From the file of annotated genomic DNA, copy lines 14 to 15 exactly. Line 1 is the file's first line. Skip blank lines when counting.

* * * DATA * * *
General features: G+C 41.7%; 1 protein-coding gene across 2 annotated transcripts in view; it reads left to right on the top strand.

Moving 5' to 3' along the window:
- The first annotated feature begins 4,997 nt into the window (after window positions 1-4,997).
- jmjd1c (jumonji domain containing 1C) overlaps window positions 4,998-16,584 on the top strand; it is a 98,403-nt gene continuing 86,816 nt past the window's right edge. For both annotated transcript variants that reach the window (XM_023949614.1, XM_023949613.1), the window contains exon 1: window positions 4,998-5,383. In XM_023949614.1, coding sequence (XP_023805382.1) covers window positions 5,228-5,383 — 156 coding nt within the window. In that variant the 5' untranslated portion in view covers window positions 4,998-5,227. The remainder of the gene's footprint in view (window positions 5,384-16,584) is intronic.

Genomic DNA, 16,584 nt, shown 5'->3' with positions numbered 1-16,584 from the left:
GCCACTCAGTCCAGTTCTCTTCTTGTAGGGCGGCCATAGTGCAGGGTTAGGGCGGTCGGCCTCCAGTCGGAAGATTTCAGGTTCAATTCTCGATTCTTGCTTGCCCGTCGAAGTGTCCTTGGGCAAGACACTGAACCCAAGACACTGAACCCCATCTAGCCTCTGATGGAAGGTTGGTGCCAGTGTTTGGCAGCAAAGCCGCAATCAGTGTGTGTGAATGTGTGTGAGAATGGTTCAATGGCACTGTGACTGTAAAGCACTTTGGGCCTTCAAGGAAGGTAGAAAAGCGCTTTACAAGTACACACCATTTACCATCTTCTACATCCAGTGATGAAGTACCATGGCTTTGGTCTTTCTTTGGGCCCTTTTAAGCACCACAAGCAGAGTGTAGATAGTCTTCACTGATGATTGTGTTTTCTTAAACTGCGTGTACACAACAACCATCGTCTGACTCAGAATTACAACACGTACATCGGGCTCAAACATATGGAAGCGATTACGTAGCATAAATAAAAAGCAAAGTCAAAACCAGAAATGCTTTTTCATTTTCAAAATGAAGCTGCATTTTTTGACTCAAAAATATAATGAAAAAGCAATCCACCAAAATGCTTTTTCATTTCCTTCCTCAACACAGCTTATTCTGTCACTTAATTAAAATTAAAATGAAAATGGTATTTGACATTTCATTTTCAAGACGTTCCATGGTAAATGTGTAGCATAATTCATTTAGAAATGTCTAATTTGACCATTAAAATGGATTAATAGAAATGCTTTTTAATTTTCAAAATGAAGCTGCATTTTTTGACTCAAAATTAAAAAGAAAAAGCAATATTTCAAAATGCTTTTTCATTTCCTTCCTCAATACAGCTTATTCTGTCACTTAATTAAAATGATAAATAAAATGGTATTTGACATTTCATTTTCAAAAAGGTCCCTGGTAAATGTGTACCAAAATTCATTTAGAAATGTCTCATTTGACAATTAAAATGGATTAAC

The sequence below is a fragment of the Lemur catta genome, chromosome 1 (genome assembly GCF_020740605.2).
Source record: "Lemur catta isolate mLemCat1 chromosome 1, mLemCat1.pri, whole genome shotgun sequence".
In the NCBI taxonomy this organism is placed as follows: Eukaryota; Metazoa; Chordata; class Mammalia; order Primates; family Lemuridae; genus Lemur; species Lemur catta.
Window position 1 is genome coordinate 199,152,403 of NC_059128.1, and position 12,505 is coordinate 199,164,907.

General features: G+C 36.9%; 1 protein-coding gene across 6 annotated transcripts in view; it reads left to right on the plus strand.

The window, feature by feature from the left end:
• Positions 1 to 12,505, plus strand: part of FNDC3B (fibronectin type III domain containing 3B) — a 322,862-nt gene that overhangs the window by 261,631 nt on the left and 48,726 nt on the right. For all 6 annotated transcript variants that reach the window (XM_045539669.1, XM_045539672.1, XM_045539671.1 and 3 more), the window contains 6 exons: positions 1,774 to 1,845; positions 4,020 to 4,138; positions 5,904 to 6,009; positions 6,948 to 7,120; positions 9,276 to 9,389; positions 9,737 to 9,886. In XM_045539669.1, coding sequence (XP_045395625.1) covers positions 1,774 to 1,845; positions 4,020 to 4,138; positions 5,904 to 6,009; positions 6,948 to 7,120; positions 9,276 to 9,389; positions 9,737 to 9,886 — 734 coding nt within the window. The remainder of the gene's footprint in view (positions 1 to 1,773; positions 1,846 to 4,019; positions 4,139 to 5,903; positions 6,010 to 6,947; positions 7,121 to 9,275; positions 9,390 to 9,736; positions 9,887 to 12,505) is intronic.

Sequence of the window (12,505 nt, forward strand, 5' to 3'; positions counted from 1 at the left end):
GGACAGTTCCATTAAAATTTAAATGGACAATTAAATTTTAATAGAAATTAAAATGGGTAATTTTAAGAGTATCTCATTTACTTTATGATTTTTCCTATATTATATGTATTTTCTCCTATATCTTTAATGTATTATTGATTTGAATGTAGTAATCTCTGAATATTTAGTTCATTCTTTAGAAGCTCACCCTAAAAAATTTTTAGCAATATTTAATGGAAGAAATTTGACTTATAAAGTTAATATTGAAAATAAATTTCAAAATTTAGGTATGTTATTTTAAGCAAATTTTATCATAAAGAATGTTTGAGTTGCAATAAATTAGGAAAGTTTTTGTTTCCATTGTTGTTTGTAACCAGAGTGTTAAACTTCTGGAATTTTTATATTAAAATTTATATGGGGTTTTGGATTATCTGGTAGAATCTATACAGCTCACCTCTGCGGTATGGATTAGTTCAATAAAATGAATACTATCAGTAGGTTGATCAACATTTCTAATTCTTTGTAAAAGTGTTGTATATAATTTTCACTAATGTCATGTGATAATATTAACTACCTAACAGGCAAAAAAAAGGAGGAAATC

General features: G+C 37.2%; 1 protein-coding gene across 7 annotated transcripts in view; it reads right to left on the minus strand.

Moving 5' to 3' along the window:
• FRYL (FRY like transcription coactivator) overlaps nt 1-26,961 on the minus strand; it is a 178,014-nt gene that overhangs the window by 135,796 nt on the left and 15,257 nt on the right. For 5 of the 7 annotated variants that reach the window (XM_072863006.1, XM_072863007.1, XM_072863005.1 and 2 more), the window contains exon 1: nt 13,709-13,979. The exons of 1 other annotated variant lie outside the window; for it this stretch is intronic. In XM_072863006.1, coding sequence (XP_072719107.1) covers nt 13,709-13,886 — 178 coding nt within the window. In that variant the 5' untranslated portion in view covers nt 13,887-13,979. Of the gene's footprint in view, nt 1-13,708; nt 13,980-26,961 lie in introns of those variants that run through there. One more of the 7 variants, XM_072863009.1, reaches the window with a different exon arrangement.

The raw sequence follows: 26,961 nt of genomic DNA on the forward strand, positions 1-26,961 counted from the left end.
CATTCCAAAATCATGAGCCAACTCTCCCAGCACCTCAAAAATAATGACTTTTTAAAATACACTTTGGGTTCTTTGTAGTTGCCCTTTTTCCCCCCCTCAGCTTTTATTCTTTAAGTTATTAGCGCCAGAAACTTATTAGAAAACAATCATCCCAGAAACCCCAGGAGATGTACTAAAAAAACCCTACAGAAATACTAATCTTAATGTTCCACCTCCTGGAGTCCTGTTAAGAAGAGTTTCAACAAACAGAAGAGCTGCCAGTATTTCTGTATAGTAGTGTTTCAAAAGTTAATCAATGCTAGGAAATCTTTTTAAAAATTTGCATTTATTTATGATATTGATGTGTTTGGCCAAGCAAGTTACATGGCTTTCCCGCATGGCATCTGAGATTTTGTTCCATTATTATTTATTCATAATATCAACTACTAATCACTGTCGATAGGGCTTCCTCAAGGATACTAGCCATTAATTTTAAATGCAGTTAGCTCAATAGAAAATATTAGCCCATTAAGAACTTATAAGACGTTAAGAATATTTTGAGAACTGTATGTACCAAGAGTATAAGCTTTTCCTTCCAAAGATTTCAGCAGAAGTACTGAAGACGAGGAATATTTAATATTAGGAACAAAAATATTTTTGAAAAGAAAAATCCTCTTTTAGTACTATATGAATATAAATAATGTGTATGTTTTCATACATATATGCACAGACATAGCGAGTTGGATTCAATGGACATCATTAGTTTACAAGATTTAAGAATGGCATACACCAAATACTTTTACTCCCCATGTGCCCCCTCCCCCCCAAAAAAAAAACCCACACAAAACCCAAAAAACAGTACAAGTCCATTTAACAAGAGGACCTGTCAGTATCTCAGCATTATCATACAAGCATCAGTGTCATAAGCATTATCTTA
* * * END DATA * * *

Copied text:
Sequence of the window (12,505 nt, forward strand, 5' to 3'; positions counted from 1 at the left end):
GGACAGTTCCATTAAAATTTAAATGGACAATTAAATTTTAATAGAAATTAAAATGGGTAATTTTAAGAGTATCTCATTTACTTTATGATTTTTCCTATATTATATGTATTTTCTCCTATATCTTTAATGTATTATTGATTTGAATGTAGTAATCTCTGAATATTTAGTTCATTCTTTAGAAGCTCACCCTAAAAAATTTTTAGCAATATTTAATGGAAGAAATTTGACTTATAAAGTTAATATTGAAAATAAATTTCAAAATTTAGGTATGTTATTTTAAGCAAATTTTATCATAAAGAATGTTTGAGTTGCAATAAATTAGGAAAGTTTTTGTTTCCATTGTTGTTTGTAACCAGAGTGTTAAACTTCTGGAATTTTTATATTAAAATTTATATGGGGTTTTGGATTATCTGGTAGAATCTATACAGCTCACCTCTGCGGTATGGATTAGTTCAATAAAATGAATACTATCAGTAGGTTGATCAACATTTCTAATTCTTTGTAAAAGTGTTGTATATAATTTTCACTAATGTCATGTGATAATATTAACTACCTAACAGGCAAAAAAAAGGAGGAAATC